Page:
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EDITIONS
Thursday, 4 July, 2002, 11:23 GMT 12:23 UK
Q & A: The BBC's digital plans

The BBC has successfully bid for the digital terrestrial television licences vacated by the collapsed ITV Digital.

It plans to offer 24 free-to-air channels available through a 100 set-top decoder.

Q: What channels can I get through the new system once I have my box?

A: The 24 channels will include the five terrestrial channels, plus S4C - the Welsh version of Channel 4 - and extra channels offered by ITV and the BBC. News junkies will be able to watch four rolling news and one continuous sport news channels.

There are also channels for children, movies, history, shopping, travel, and Parliament.

Q: Will there be any more free-to-air channels added?

A: Yes. There are plans for another entertainment channel and a music channel as well as more interactive services.

Q: How soon will the full service be available?

A: Current plans are that the system will be fully operational some time in the autumn, although an exact date has not been fixed.

Q: Can I keep my ITV Digital box and get the new service through it?

A: Yes, as now, all of the free-to-air channels can be picked up through the boxes.

Of the 1.2m ITV Digital subscribers, only 200,000 bought their boxes outright. The rest were given out with subscription and technically remain an asset of ITV Digital which could in theory be sold off by administrators Deloitte and Touche.

But because of the cost involved in getting the boxes back, viewers are likely to be able to keep them.

Q: Could I get digital channels like Sky sports and movies through my aerial?

A: No. Premium pay-TV channels will not be available free on the BBC system.

Unlike the other bids, there is no short-term possibility to "upgrade" to get pay channels.

In the distant future this sort of upgrade may be possible, but not now.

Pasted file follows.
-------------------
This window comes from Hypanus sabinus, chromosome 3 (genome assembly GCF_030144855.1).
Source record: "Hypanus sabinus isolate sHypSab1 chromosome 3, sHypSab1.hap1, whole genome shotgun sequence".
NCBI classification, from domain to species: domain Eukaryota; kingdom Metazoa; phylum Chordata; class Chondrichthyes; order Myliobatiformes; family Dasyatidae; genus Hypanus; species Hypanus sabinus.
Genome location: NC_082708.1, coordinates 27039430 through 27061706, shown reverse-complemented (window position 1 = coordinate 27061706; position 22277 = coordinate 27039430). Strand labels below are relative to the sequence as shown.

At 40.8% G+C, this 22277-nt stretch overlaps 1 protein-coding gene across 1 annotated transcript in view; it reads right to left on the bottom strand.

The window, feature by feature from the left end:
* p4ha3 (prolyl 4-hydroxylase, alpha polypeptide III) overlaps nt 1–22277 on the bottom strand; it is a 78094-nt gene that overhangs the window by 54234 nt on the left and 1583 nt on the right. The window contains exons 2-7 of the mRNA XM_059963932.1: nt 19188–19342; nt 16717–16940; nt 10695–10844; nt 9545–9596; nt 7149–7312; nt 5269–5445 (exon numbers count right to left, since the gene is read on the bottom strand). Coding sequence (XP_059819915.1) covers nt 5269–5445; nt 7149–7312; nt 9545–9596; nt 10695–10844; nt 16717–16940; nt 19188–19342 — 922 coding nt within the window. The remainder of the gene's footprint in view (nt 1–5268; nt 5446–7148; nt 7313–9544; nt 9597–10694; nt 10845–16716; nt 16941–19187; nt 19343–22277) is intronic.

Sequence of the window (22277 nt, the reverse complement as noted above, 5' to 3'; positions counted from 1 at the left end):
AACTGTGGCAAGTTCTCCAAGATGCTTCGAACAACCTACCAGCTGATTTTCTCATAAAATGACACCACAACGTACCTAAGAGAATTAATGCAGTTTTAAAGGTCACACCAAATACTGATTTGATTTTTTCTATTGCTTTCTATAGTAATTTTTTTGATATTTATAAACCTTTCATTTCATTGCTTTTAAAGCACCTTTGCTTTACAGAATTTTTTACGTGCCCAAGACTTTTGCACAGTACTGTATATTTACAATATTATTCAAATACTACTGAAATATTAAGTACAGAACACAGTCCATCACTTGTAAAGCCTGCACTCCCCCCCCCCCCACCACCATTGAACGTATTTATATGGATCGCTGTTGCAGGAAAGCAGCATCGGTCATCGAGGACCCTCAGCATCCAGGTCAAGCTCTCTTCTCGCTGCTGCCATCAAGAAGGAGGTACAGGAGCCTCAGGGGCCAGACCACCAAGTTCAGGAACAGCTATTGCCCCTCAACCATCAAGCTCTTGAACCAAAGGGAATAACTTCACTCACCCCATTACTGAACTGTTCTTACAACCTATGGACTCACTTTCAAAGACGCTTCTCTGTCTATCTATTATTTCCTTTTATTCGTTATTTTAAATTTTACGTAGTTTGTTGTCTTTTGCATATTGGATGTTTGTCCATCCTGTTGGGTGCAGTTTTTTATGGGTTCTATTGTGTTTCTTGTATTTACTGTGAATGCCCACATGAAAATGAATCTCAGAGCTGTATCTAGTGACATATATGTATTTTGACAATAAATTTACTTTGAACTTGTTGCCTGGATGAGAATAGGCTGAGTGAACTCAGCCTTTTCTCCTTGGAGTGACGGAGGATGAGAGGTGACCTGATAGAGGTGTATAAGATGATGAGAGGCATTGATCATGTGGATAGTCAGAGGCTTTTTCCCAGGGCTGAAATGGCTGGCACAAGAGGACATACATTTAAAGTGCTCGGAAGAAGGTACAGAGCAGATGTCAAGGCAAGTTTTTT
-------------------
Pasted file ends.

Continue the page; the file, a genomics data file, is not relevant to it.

Q: Is the BBC making and selling set-top boxes?

A: No. But the BBC is co-operating with box manufacturers like Pace and will launch a massive marketing campaign for the network before its launch.

Q: Will a charge ever be levied on the service?

A: No. The service will remain free-to-air while controlled by the BBC for the duration of its 12-year licence.

A paid upgrade to receive other channels may be made available towards the end of the decade, around the time the government will be starting to think about switching off the analogue signal completely.

This might allow pay-TV channels through an aerial, but would be strictly optional.

Q: Will the signal and coverage be better than on ITV Digital?

A: Yes. Signal will no longer be interfered with by passing buses.

Picture quality will improve primarily because the number of channels is being reduced from ITV Digital's 36 to 24.

Transmitters are being upgraded and technical standards improved to further improve signal and improve coverage which was poor in some parts of the country previously.

However, some parts of the UK are still unable to receive DTT transmissions - potential viewers should check with their dealer.

Viewers in and around London can now see short test films being shown on the old ITV Digital frequences, which are part of the process of improving the technical quality of digital terrestrial TV.



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